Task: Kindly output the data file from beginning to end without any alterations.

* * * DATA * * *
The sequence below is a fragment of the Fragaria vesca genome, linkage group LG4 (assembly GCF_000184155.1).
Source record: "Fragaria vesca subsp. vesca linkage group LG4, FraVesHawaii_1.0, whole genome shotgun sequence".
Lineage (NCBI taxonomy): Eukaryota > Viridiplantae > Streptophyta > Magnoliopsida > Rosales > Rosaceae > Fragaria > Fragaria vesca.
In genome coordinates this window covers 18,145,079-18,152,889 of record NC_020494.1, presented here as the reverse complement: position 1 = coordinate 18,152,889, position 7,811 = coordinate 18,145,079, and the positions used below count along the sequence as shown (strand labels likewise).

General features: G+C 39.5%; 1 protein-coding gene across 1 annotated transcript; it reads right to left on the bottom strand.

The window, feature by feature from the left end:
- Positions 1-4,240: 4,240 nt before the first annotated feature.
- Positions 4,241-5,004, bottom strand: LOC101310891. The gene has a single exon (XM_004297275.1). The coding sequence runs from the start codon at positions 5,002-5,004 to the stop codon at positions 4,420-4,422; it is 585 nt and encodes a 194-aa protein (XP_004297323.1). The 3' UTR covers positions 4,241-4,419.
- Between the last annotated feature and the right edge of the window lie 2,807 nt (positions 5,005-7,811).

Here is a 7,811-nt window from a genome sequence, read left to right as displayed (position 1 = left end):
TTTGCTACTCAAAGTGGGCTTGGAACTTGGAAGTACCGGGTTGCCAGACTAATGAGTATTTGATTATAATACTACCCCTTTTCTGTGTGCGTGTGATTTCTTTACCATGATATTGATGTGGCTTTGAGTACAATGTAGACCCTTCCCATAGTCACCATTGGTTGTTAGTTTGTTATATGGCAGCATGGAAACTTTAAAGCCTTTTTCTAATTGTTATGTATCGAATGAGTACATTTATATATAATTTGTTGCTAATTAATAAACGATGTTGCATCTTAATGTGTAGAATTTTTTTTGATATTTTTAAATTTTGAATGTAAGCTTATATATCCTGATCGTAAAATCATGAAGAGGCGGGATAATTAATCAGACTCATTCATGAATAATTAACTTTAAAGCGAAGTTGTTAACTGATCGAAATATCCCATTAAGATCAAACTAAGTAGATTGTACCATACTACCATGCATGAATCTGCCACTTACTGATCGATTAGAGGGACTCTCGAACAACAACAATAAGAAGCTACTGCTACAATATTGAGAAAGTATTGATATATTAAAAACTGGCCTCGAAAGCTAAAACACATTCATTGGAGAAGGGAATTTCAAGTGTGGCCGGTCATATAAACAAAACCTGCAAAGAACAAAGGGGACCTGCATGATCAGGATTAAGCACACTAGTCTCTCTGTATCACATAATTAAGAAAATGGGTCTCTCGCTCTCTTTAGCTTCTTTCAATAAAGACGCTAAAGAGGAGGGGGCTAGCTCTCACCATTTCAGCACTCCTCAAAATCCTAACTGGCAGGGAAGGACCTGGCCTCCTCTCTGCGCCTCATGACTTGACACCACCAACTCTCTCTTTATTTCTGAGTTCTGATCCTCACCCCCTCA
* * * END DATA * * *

The sequence below is a fragment of the Fragaria vesca genome, linkage group LG4 (assembly GCF_000184155.1).
Source record: "Fragaria vesca subsp. vesca linkage group LG4, FraVesHawaii_1.0, whole genome shotgun sequence".
Lineage (NCBI taxonomy): Eukaryota > Viridiplantae > Streptophyta > Magnoliopsida > Rosales > Rosaceae > Fragaria > Fragaria vesca.
In genome coordinates this window covers 18,145,079-18,152,889 of record NC_020494.1, presented here as the reverse complement: position 1 = coordinate 18,152,889, position 7,811 = coordinate 18,145,079, and the positions used below count along the sequence as shown (strand labels likewise).

General features: G+C 39.5%; 1 protein-coding gene across 1 annotated transcript; it reads right to left on the bottom strand.

The window, feature by feature from the left end:
- Positions 1-4,240: 4,240 nt before the first annotated feature.
- Positions 4,241-5,004, bottom strand: LOC101310891. The gene has a single exon (XM_004297275.1). The coding sequence runs from the start codon at positions 5,002-5,004 to the stop codon at positions 4,420-4,422; it is 585 nt and encodes a 194-aa protein (XP_004297323.1). The 3' UTR covers positions 4,241-4,419.
- Between the last annotated feature and the right edge of the window lie 2,807 nt (positions 5,005-7,811).

Here is a 7,811-nt window from a genome sequence, read left to right as displayed (position 1 = left end):
TTTGCTACTCAAAGTGGGCTTGGAACTTGGAAGTACCGGGTTGCCAGACTAATGAGTATTTGATTATAATACTACCCCTTTTCTGTGTGCGTGTGATTTCTTTACCATGATATTGATGTGGCTTTGAGTACAATGTAGACCCTTCCCATAGTCACCATTGGTTGTTAGTTTGTTATATGGCAGCATGGAAACTTTAAAGCCTTTTTCTAATTGTTATGTATCGAATGAGTACATTTATATATAATTTGTTGCTAATTAATAAACGATGTTGCATCTTAATGTGTAGAATTTTTTTTGATATTTTTAAATTTTGAATGTAAGCTTATATATCCTGATCGTAAAATCATGAAGAGGCGGGATAATTAATCAGACTCATTCATGAATAATTAACTTTAAAGCGAAGTTGTTAACTGATCGAAATATCCCATTAAGATCAAACTAAGTAGATTGTACCATACTACCATGCATGAATCTGCCACTTACTGATCGATTAGAGGGACTCTCGAACAACAACAATAAGAAGCTACTGCTACAATATTGAGAAAGTATTGATATATTAAAAACTGGCCTCGAAAGCTAAAACACATTCATTGGAGAAGGGAATTTCAAGTGTGGCCGGTCATATAAACAAAACCTGCAAAGAACAAAGGGGACCTGCATGATCAGGATTAAGCACACTAGTCTCTCTGTATCACATAATTAAGAAAATGGGTCTCTCGCTCTCTTTAGCTTCTTTCAATAAAGACGCTAAAGAGGAGGGGGCTAGCTCTCACCATTTCAGCACTCCTCAAAATCCTAACTGGCAGGGAAGGACCTGGCCTCCTCTCTGCGCCTCATGACTTGACACCACCAACTCTCTCTTTATTTCTGAGTTCTGATCCTCACCCCCTCA